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Discovering how well wearable mosquito repellent devices work

Researchers are testing the efficacy of commercially available wearable mosquito repellent devices.

Zika conspiracy theories on social media putting vulnerable people at risk

Conspiracy theories and pseudoscientific claims refuting the facts around Zika virus vaccines could be putting vulnerable people at risk, according to a new study. By analyzing social media in real time, researchers were able to identify conversations about Zika virus vaccines and pinpoint the conspiracy theories being discussed.

Light can 'heal' defects in new solar cell materials

A family of compounds known as perovskites, which can be made into thin films with many promising electronic and optical properties, has been a hot research topic in recent years. But although these materials could potentially be highly useful in applications such as solar cells, some limitations still hamper their efficiency and consistency. Show More Summary

One in four patients develop heart failure within four years of first heart attack

One in four patients develop heart failure within four years of a first heart attack, according to a new study in nearly 25,000 patients. Risk factors included older age, greater socioeconomic deprivation, and comorbidities such as diabetes.

Research points to possible new prevention strategies for ovarian cancer

The discovery of early changes in the cells of the Fallopian tubes of women carrying the BRCA genetic mutation could open the way for new preventative strategies for ovarian cancer, reducing the need for invasive surgery, according to new research.

Smoking during pregnancy associated with increased risk of schizophrenia in offspring

Researchers report an association between smoking during pregnancy and increased risk for schizophrenia in children. The paper evaluated nearly 1,000 cases of schizophrenia and matched controls among offspring born in Finland from 1983-1998. Show More Summary

Caught on camera: First movies of droplets getting blown up by X-ray laser

Researchers have made the first microscopic movies of liquids getting vaporized by the world’s brightest X-ray laser. The new data could lead to better and novel experiments at X-ray lasers, whose extremely bright, fast flashes of light take atomic-level snapshots of some of nature’s speediest processes.

Can legumes solve environmental issues?

It's a win-win situation for the environment and the economy when it comes to introducing legumes into agricultural systems, says new research.

New strategy could yield more precise seasonal flu vaccine

Medical researchers have described a novel strategy to predict the antigenic evolution of circulating influenza viruses and give science the ability to more precisely anticipate seasonal flu strains. It would foster a closer match for the so-called 'vaccine viruses' used to create the world's vaccine supply.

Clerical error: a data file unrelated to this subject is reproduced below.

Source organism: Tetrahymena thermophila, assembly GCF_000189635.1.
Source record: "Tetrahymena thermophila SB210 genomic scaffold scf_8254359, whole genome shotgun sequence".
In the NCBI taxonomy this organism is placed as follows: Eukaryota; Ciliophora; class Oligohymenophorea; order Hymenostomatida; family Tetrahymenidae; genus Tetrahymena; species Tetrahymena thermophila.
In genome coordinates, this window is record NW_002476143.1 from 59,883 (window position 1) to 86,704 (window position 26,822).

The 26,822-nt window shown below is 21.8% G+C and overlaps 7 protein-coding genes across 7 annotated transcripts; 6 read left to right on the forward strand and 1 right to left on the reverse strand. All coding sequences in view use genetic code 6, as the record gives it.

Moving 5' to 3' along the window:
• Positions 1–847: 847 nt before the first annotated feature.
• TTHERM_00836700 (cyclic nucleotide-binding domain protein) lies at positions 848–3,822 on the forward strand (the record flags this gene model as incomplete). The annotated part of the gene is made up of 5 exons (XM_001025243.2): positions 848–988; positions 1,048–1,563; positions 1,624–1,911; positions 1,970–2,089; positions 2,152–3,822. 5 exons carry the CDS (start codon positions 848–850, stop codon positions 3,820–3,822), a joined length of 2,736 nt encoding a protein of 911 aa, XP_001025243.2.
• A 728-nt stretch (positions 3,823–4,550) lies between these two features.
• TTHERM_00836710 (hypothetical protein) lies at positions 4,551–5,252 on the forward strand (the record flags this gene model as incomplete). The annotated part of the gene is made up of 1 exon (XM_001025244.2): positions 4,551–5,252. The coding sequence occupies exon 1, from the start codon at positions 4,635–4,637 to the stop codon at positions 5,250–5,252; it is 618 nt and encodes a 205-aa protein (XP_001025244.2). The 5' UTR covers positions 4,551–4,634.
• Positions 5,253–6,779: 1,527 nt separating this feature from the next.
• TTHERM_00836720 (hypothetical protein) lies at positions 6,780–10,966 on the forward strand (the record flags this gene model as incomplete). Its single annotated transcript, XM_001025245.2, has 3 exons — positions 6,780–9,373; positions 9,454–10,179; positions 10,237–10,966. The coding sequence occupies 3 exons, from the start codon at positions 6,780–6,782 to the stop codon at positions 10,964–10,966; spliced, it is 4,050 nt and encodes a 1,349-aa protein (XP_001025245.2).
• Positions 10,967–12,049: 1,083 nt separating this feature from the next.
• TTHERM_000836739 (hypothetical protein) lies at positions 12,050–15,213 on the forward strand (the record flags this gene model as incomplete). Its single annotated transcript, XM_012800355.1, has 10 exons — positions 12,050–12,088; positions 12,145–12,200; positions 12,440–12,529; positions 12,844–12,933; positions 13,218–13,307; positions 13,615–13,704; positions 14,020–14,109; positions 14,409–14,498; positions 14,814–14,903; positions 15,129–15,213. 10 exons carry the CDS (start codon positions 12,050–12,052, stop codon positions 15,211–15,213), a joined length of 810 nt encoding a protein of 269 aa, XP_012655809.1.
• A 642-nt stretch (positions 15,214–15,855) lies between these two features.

“Concerning our chusing a sargent”

On 19 April 1775, Thomas Poor was captain of a minute company from Andover. His sergeants were named John Chickering, Cyrus Marble, Philip Farrington, and William Johnson, as stated on a muster roll for the first week of the war. One of the privates in that company was James Stevens. Show More Summary

A Distorted Etymology.

This is a very minor issue, but it amused me, so I’m passing it along: in chapter 4 of Gorham’s Speaking in Soviet Tongues (see this post), he is discussing the difficulty of writers (and beginning writers, in the shape of workers’ and village correspondents) in dealing with the confusing variety of forms of speech […]

Here’s something I know nothing about

Paul Campos writes: Does it seem at all plausible that, as per the CDC, rates of smoking among people with GED certificates are double those among high school dropouts and high school graduates? My reply: It does seem a bit odd, but I don’t know who gets GED’s. Show More Summary

“Why the Virginia GOP Can’t Thwart McAuliffe on Voting Rights”

Andrew Cohen for the Marshall Project: Those who object to the restoration of these voting rights, Howard told us, are conflating Gov. McAuliffe’s duty to individually communicate his reasons for a pardon with his more expansive authority to restore voting … Continue reading ?

“Judge Merrick Garland and the rise of super-PACs”

Steve Weissman in The Hill: As the White House pursues its public campaign to persuade the Senate to consider Garland’s nomination, it should ask him to explain to senators and the public why he joined the SpeechNow opinion and what … Continue reading ?

“Five Years Later, Voter ID Suit Still Moving Forward”

Texas Tribune curtain raiser on Texas voter id en banc hearing this morning before the 5th circuit. … Continue reading ?

Wisconsin’s state legislative districts are a big Republican gerrymander

Today in Wisconsin, a federal judge begins hearing the most recent lawsuit challenging legislative districts drawn after the 2010 census. Suits elsewhere challenged maps because of the way they concentrated – or “packed” — minority voters into a few districts. Show More Summary

A Cold Ribbon Where Future Stars Are Born

The Universe lights up when you look at it with different eyes. And, in a very real sense, I mean that literally. Our galaxy, the Milky Way, is more than just a few hundred billion stars. It’s also loaded with gas and dust, the raw materials from which stars are made. Show More Summary

We Swear There’s a Reason to Model This Ball Bouncing Off a Wall

When light reflects off a mirror, the incident angle is equal to the reflected angle. Is the same true for a ball bouncing off a wall? The post We Swear There's a Reason to Model This Ball Bouncing Off a Wall appeared first on WIRED...

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